Vicarious liability of an employer for the acts of its employees is based on the principle of respondeat superior (see, 53 NY Jur 2d, Employment Relations, § 322, at 34). "The doctrine of respondeat superior is grounded on firm principles of law and justice. Liability is the rule, immunity the exception" (Bing v Thunig, 2 NY2d 656, 666). Statutes that seek to abolish common-law rights must be strictly construed (see, McKinney’s, op. cit., § 301 [a]; see also, Oden v Chemung County Indus. Dev. Agency, 87 NY2d 81, 86), and the common law must be "no further changed than the clear import of the language used in a statute absolutely requires" (McKinney’s, op. cit., § 301 [b]). Here, the statute does not explicitly preclude vicarious liability (see, Public Health Law § 4410; see also, Moore and Gaier, The Liability of Health Maintenance Organizations, NYLJ, July 1, 1997, at 1, col 1). Therefore, we decline to hold that the statute precludes an HMO from being held vicariously liable for damages arising from the negligence of its employees.
We reject defendants’ contention that the verdict is against the weight of the evidence. A jury verdict should not be set aside as against the weight of the evidence unless a jury could not have reached the verdict on any fair interpretation of the evidence (see, Riggio v New Creation Fellowship of Buffalo, 249 AD2d 942; Nicastro v Park, 113 AD2d 129, 134). Defendants presented expert medical testimony that conflicted with that presented by plaintiffs, and the jury was entitled to resolve any credibility issues against defendants. We further reject defendants’ contention that the court should have refused to permit several witnesses to testify concerning the impact of the injuries of plaintiff on her life on the ground that such testimony was cumulative. "Whether evidence should be excluded as cumulative is a matter that rests within the sound discretion of the trial court" (Rosabella v Fanelli, 225 AD2d 1007, 1008). Additionally, we reject defendants’ contention that the court erred in refusing to admit in evidence the notes of HCP nurses. The uncertified notes were hearsay and did not come within any exception set forth in CPLR 4518.
The court properly refused to discharge a sworn juror. In order to discharge a sworn juror, the court must find that the juror is grossly unqualified and "be convinced that the juror’s knowledge will prevent that person from rendering an impartial verdict" (People v Anderson, 70 NY2d 729, 730). The juror, who expressed concern because she received medical care at the same building where Dr. Douglas worked, stated unequivocally that she could be fair and impartial, and thus there was no basis to conclude that the juror was unable to render an impartial verdict.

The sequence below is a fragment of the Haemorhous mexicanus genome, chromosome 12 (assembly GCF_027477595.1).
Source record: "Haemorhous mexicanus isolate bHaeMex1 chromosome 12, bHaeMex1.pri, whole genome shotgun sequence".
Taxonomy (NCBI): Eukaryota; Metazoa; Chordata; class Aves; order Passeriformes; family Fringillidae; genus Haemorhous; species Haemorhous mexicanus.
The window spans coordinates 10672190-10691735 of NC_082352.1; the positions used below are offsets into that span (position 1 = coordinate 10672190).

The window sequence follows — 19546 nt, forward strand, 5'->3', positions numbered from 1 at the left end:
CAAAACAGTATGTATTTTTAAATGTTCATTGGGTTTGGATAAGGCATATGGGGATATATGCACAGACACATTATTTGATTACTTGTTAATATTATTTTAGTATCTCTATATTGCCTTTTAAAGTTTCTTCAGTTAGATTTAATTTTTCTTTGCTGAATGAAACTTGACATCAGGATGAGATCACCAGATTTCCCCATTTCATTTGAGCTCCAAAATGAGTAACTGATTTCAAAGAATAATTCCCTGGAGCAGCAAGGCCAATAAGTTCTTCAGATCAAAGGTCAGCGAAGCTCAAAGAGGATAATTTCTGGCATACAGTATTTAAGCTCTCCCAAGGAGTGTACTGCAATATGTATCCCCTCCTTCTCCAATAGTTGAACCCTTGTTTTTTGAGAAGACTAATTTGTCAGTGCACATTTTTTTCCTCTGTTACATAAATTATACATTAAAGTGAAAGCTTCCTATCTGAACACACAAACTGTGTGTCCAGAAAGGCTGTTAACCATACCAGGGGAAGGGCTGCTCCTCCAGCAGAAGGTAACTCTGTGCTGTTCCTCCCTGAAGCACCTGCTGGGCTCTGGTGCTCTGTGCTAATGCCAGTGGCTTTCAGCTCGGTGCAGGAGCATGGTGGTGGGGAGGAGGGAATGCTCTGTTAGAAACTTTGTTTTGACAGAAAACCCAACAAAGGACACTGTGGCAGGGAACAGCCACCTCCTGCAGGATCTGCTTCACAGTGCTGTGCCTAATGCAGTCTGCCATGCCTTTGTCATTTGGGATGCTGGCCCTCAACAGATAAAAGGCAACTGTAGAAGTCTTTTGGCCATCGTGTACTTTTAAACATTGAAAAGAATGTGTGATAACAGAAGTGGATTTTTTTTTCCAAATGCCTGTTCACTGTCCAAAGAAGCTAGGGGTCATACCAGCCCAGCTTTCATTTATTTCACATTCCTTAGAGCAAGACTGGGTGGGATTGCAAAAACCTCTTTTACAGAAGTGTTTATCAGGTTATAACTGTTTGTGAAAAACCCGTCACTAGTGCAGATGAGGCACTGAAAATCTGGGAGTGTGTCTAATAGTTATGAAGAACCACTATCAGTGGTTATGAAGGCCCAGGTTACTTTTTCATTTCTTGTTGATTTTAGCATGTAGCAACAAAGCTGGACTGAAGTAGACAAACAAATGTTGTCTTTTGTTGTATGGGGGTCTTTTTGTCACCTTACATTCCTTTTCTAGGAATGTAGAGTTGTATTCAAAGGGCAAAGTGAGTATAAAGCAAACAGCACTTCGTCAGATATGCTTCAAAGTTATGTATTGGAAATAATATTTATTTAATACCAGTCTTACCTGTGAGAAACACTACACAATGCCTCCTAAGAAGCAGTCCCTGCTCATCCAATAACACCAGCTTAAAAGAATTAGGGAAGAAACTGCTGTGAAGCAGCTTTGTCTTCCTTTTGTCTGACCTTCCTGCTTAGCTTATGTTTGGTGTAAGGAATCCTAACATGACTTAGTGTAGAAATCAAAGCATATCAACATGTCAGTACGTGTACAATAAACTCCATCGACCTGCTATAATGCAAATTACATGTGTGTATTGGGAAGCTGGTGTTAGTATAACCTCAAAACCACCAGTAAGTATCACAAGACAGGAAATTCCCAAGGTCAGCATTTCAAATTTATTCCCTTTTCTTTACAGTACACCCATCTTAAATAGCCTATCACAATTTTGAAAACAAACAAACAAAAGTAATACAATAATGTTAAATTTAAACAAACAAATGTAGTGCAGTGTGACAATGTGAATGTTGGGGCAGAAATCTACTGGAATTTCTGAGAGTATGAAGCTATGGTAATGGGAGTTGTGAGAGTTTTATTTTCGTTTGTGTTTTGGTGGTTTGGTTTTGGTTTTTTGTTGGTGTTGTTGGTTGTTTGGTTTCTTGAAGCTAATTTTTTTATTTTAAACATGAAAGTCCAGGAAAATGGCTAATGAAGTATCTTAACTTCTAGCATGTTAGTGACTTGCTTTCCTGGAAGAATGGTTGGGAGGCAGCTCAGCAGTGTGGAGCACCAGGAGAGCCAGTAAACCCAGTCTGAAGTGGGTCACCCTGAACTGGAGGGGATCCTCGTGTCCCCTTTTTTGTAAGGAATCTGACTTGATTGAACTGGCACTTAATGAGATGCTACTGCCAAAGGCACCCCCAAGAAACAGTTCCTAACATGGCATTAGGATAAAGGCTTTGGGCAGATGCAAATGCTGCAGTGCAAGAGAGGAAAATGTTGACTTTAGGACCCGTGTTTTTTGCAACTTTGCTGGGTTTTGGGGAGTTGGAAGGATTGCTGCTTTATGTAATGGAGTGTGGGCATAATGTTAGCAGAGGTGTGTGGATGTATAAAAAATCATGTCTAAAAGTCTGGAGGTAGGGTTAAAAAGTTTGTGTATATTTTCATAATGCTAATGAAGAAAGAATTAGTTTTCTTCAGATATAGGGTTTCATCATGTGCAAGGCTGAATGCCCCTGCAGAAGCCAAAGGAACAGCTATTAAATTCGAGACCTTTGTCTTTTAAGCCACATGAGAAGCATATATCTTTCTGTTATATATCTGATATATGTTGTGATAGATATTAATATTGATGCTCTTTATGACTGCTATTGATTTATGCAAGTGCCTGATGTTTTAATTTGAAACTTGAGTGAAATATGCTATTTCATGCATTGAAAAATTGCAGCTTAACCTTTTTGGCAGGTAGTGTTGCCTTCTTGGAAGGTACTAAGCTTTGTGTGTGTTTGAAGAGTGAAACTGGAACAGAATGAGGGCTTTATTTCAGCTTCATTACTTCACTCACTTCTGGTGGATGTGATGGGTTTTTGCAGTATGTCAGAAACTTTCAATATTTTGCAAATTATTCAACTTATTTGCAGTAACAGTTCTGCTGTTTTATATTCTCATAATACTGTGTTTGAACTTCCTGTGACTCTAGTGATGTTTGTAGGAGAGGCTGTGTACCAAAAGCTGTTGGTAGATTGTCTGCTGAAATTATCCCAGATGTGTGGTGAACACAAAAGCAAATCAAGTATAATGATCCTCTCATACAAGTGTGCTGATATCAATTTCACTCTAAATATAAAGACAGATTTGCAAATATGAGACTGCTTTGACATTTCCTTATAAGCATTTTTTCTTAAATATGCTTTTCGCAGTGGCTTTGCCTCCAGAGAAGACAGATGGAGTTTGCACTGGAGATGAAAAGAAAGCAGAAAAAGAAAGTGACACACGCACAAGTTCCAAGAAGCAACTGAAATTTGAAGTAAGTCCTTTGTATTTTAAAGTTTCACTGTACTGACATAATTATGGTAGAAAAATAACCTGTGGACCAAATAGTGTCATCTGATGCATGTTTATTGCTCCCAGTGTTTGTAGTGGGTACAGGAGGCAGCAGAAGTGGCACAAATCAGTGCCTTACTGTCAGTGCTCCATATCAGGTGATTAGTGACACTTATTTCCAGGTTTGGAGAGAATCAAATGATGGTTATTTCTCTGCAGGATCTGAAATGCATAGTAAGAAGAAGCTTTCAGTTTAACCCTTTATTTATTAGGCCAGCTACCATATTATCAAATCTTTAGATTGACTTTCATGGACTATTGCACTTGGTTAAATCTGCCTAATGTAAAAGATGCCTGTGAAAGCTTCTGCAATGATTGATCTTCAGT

Defendants failed to preserve for our review their contention that the court erred in using a general verdict sheet (see, Schmidt v Buffalo Gen. Hosp., ___ AD2d ___ [decided Dec. 27, 2000]; see also, Williams v City of New York, 240 AD2d 734, 736). Nor can it be said that the use of the general verdict sheet precluded review of the central issue of liability or that inclusion of an item of damages for emotional shock and distress constitutes a fundamental error warranting reversal in the absence of preservation (see generally, Breitung v Canzano, 238 AD2d 901, 902).
We conclude, however, that the award of $3 million for future pain and suffering is excessive (see, CPLR 5501 [c]; Inya v Ide Hyundai, 209 AD2d 1015; Prunty v YMCA of Lockport, 206 AD2d 911, 912). Plaintiff suffers from bowel incontinence, which has severely impacted her daily life. In our view, an award of $1.5 million for future pain and suffering is the maximum amount the jury could have found in this case as a matter of law (see, Hafner v County of Onondaga [appeal No. 2], ___ AD2d ___ [decided Dec. 27, 2000]; see, e.g., Kahl v Loffredo, 221 AD2d 679; Kwasny v Feinberg, 157 AD2d 396, 399-400; Schwartzberg v Kai-Shun Li, 141 AD2d 530).
Accordingly, we conclude that the judgment should be modified by vacating the award of damages for future pain and suffering, and a new trial should be granted on damages for future pain and suffering only unless plaintiff, within 20 days of service of a copy of the order of this Court with notice of entry, stipulates to reduce the verdict for future pain and suffering to $1.5 million, in which event the judgment should be modified accordingly and as modified affirmed. (Appeals from Judgment of Supreme Court, Erie County, Sedita, Jr., J. ‑ Negligence.) PRESENT: PIGOTT, JR., P. J., PINE, HAYES, KEHOE AND BURNS, JJ. (Filed Mar. 21, 2001.)